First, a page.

Blair L. Hornstine, 18, explained her actions in a column published in the newspaper Tuesday, but she did not apologize.
"I am not a professional journalist. I was a 17-year-old with no experience in writing newspaper articles," she wrote. "Upon reflection, I am now cognizant that proper citation allows scholars of the future to constantly re-evaluate and re-examine academic works."
Hornstine borrowed liberally from several sources, including U.S. Supreme Court decisions and President Clinton, the newspaper said. One essay contained whole paragraphs nearly identical to a Clinton proclamation.
One essay in question, published in March on nuclear tensions in North Korea, was named best essay of the month by the Courier-Post.
Warren Faulk, a lawyer who consulted with Hornstine after she was told her writings were not properly attributed, said she was not given a copy of the ethics standards the Courier-Post claims she violated.
However, Courier-Post executive editor Derek Osenenko said Hornstine had signed a work agreement with the newspaper that said she would only submit original work.
Courier-Post spokesman Carl Lovern Jr., said the newspaper learned of the problems with Hornstine's writing when a reporter read the articles as part of research for a story about the teenager.
The paper told Hornstine that it would consider running a column in which she explained her actions. Her letter was published in the weekly teen section, Static _ the same place the articles in question were published.
The newspaper also ran an editors note listing the pieces in which she did not attribute her sources.
"After very careful analysis in this case, we believe key information in these articles and essays needed such attribution," Courier-Post executive editor Derek Osenenko said Wednesday.
Lovern said Hornstine's writings came before she sued the Moorestown public school district in federal court last month to prevent two other students from being named valedictorian along with her.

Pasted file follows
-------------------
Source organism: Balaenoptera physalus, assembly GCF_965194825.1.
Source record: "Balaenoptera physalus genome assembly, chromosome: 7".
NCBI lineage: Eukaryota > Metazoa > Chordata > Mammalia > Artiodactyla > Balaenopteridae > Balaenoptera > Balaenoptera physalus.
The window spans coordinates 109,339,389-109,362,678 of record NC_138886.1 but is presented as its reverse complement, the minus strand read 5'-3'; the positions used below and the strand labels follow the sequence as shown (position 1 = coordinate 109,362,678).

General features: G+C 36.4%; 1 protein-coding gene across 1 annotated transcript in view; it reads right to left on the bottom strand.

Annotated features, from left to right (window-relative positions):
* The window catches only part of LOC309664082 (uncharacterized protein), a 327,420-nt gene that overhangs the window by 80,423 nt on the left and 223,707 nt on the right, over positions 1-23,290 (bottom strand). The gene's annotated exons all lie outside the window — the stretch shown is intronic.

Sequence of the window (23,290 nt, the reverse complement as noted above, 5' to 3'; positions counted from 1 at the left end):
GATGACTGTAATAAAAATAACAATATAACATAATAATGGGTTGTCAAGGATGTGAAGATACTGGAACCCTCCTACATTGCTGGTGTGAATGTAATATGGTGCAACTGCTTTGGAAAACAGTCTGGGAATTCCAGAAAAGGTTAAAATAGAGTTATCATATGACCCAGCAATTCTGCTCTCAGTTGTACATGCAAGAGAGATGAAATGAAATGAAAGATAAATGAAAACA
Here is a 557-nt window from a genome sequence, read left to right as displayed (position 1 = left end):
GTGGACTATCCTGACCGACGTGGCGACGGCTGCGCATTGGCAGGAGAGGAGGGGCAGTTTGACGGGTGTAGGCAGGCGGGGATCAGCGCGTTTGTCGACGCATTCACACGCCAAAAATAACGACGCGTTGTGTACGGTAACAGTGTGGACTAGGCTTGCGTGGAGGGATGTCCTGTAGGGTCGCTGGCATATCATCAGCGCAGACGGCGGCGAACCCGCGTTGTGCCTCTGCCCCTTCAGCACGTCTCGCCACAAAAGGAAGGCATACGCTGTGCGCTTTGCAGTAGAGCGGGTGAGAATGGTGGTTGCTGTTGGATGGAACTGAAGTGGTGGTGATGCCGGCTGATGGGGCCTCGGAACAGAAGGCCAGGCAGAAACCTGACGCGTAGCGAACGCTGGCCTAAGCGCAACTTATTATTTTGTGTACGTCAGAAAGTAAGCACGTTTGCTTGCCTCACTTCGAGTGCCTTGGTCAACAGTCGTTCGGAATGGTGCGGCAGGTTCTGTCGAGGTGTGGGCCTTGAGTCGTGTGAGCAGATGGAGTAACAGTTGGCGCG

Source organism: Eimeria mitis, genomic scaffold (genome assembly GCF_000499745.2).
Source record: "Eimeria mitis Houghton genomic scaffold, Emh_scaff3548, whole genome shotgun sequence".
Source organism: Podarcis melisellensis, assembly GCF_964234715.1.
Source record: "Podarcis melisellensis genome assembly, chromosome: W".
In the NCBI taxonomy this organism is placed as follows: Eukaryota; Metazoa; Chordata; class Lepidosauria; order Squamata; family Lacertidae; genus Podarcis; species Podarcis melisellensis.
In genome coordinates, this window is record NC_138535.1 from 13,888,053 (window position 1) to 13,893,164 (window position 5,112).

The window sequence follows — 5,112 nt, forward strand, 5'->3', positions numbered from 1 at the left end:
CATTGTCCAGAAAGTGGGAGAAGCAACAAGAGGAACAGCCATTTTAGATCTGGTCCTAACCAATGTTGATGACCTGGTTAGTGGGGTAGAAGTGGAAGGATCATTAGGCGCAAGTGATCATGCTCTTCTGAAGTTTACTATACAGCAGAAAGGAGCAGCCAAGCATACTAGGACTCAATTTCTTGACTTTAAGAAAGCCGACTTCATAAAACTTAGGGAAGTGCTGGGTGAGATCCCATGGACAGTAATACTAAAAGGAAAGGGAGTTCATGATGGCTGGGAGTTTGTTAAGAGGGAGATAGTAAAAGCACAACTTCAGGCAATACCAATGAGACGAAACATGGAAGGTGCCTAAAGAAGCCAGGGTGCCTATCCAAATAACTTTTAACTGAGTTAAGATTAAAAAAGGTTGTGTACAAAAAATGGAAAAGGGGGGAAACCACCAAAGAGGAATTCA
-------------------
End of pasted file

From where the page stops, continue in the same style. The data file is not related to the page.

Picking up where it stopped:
Hornstine, who completed many of her courses over the last two years with tutors because of an immune deficiency, argued that she should be the only valedictorian because she has the highest grades.
The school district argued that the shared honors were fair because Hornstine took many classes at home did not take courses required by non-disabled students, such as gym.
Hornstine prevailed in that lawsuit. A $2.7 million lawsuit against the school district is still pending in state court for punitive damages, legal fees and costs.
The lawsuits have not done much for Hornstine's popularity in the town. Her family has told police they have received death threats and their home has been vandalized.
She also faces controversy at Harvard University, where she has been accepted and intends to enroll next fall. She has been a frequent target of critical columns in The Harvard Crimson, the student newspaper.
Nearly 1,400 people _ some of whom say they are associated with the university _ have signed an online petition asking Harvard to rescind its offer to admit Hornstine.
Harvard admissions officials did not respond to a message left Wednesday by The Associated Press.
Hornstine's father, state Superior Court Judge Louis F. Hornstine, said Wednesday that his daughter was out of town. He declined to comment.
Edwin J. Jacobs Jr., the lawyer representing Blair Hornstine in her case against the school district, said there's nothing to the lack of attribution in her newspaper pieces.
"It was a whole lot of nothing. She wrote some fluff pieces for a kid-chat column," he said. He said his client explained her mistakes in Tuesday's paper and there's nothing more to it.
"We have more important things to deal with," he said.
It wouldn't be amusing, if she hadn't been so anal about not being named a co-valedictorian..... but to whine about something so petty while writing plagiarized articles?